SALLY OSBERG: Kailash understood that rescuing children wasn’t going to do the job, 20 kids at a time, when there were 200 who were being trafficked and brought into these camps, their tiny little fingers, you know, tying the knots in these rugs? He came up with the idea for a label that would send a clear signal to consumers that this rug was made without child labor.

Target, for example, has just committed to sourcing all its handwoven rugs with the GoodWeave label. That’s an equilibrium change in motion.

MAN (through interpreter): I am free.

SALLY OSBERG: In fact, child labor in the handwoven carpet industry in India has come down from a million children to something around 200,000.

PAUL SOLMAN: And there are plenty of higher-tech examples, like Kiva.

SALLY OSBERG: The founders of Kiva were among the first social entrepreneurs to try to create a technology platform for micro-lending, creating that opportunity for ordinary people to invest $25, $100, $500 in the micro-entrepreneurs who were bootstrapping themselves out of poverty in the developing world.

And that actually is what enabled Kiva to scale.

PAUL SOLMAN: Scale, you mean to go from small to…


PAUL SOLMAN: … big with a huge impact.

SALLY OSBERG: From 20,000 people on the platform, to today millions of people on the platform, millions of lenders, millions of borrowers, and, of course, dozens and dozens of micro-finance institutions sitting in the middle.

PAUL SOLMAN: And speaking of scale, consider APOPO, the lifesaving non-governmental organization that grew out of Bart Weetjens’ childhood fascination with rodents and his grown-up realization that the African giant pouched rat could be trained to detect land mines.

These are suicide rats?


SALLY OSBERG: Actually, they’re not, because the rats are much lighter than, for example, dogs, who also do this work, but are — who are heavy enough to set off the explosives, or humans, who are exposing themselves to risk with, you know, handheld mine detectors.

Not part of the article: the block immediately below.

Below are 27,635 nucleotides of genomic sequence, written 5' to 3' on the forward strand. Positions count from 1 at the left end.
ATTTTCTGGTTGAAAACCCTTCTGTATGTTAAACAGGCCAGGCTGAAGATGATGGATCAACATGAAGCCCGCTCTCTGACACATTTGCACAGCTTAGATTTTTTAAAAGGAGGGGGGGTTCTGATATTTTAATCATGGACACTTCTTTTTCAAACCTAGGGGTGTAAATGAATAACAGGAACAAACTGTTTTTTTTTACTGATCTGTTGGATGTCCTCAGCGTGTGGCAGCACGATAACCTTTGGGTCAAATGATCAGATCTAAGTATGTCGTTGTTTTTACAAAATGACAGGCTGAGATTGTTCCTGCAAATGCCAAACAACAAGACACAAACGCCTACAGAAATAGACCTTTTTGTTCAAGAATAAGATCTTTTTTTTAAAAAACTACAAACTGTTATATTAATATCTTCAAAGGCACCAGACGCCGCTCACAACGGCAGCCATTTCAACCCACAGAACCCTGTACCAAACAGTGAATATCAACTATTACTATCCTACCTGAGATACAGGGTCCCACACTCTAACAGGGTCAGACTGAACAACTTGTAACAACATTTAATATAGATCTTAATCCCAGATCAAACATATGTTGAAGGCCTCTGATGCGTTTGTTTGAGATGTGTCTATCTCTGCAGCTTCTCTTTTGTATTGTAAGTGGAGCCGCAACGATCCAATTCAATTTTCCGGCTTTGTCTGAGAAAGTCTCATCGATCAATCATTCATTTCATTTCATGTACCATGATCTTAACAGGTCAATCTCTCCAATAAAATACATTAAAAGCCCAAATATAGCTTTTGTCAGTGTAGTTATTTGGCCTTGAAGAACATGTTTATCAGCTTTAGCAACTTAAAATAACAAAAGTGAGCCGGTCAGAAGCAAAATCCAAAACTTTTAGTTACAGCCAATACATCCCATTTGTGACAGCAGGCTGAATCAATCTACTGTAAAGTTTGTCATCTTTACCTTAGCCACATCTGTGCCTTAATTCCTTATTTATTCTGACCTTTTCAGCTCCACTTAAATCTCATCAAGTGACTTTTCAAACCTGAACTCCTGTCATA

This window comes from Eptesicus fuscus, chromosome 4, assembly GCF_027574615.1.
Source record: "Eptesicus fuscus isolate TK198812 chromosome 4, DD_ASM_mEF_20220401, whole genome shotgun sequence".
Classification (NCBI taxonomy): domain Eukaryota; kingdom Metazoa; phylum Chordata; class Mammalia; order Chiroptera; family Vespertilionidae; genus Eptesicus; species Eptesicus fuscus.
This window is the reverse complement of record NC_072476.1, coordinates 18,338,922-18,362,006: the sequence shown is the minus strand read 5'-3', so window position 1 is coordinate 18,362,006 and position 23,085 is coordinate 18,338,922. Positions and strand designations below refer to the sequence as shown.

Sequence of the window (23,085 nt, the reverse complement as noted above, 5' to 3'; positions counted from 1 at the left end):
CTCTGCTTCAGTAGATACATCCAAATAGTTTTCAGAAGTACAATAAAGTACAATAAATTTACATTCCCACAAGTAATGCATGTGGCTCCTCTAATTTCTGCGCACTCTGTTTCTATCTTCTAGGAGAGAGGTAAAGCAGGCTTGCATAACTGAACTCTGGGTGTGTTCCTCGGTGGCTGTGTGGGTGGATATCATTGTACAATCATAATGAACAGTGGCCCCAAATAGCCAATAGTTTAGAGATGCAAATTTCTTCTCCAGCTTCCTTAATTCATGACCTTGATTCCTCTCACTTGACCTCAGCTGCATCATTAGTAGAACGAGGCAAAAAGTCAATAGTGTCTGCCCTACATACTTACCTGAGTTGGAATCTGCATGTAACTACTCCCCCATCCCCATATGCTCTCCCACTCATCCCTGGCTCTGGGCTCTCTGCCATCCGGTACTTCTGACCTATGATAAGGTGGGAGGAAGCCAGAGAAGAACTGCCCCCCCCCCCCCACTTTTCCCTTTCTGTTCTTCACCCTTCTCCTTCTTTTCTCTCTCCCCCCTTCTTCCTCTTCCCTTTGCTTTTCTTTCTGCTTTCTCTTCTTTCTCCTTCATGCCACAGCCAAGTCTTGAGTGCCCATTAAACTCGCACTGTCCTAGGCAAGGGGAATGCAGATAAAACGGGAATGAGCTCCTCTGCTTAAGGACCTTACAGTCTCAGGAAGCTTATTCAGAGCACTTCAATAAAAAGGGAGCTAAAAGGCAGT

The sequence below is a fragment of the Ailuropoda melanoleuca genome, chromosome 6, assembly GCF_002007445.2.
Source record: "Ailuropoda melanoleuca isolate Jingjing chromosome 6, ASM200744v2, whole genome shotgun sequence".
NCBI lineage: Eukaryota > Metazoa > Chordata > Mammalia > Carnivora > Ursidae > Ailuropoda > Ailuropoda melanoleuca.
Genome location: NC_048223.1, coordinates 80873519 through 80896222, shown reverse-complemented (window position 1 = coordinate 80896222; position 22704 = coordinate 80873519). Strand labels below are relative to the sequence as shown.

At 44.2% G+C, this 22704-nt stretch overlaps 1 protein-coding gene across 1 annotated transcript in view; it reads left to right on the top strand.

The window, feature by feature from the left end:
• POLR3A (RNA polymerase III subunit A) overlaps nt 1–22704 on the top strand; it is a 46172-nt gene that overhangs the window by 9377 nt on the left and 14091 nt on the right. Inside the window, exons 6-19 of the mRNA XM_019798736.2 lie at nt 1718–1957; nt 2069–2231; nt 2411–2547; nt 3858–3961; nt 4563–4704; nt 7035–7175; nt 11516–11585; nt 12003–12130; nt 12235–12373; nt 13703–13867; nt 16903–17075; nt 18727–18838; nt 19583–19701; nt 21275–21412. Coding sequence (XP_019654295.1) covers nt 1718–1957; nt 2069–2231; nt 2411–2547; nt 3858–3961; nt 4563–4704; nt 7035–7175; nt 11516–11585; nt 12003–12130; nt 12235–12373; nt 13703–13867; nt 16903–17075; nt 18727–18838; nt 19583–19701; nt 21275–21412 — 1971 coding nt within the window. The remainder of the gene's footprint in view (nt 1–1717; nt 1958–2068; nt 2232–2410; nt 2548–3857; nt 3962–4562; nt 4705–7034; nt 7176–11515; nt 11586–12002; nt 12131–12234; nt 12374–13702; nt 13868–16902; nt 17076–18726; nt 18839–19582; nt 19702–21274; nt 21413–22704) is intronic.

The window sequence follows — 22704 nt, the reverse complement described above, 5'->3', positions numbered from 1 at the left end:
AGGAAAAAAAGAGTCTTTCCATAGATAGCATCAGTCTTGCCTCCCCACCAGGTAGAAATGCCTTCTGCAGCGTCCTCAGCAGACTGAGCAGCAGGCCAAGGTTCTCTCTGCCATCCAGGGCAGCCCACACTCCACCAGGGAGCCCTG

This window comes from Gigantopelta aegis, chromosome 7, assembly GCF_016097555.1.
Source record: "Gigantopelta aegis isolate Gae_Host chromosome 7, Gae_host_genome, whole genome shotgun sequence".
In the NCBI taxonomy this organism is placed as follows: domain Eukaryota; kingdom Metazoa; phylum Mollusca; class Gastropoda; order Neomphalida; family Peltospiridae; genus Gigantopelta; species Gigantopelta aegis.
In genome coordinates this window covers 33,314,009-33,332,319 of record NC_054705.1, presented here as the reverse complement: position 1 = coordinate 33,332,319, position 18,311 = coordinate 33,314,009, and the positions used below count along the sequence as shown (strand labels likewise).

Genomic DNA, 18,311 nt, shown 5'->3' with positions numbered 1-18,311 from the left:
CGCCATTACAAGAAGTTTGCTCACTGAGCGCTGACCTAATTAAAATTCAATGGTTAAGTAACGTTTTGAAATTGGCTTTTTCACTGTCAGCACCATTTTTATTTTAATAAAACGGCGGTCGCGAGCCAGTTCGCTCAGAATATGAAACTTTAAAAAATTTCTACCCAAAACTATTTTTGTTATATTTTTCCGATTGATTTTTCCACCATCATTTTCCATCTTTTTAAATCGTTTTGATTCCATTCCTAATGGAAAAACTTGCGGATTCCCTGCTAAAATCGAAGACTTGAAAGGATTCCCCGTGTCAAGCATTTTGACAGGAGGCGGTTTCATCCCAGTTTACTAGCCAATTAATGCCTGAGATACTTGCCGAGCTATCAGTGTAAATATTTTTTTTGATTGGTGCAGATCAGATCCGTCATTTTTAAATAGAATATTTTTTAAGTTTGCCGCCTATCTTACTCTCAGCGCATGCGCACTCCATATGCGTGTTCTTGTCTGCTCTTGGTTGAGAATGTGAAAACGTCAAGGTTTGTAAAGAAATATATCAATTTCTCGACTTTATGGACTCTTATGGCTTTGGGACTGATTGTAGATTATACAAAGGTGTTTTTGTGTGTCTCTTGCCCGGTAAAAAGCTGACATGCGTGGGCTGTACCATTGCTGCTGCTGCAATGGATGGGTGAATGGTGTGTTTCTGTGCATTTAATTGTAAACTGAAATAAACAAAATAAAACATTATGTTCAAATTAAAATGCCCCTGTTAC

PAUL SOLMAN: So, there are economies of scale to raising trained rats?

SALLY OSBERG: There are indeed, because rats multiply quickly, which is why this solution is scaling, and why it’s gotten to the point that a country like Mozambique has declared itself just this past September mine-free.

PAUL SOLMAN: As I understand it, the movement within development these days is to be able to measure whether or not a project is successful. How do you measure your projects?

SALLY OSBERG: Actually, we rely upon the social entrepreneurs to measure the difference that they are making.

So, a Molly Melching, 7,000 Senegalese villages who have publicly renounced the practice of female genital cutting, that’s evidence. APOPO’s unit of analysis, a cleared square meter of mined land. That’s evidence.

PAUL SOLMAN: But if you’re relying on the social entrepreneurs, and they’re asking you for money, aren’t they going to tell you what you want to hear?

SALLY OSBERG: They don’t. People think there’s no accountability for philanthropy.

But when you’re working with social entrepreneurs, they will tell us when we’re undercapitalizing them, they will tell us when our expectations for measurement or for — for documentation are out of line. They give us feedback no-holds-barred.

PAUL SOLMAN: Is that because they already know they’re doing something so virtuous that they don’t need to be defensive in asking you for more money for it?

SALLY OSBERG: Actually, they understand that there is no argument for philanthropy without what they are doing, without their work on the front lines driving change. And they’re right.

PAUL SOLMAN: Sally Osberg, thank you very much.

SALLY OSBERG: Thank you, Paul.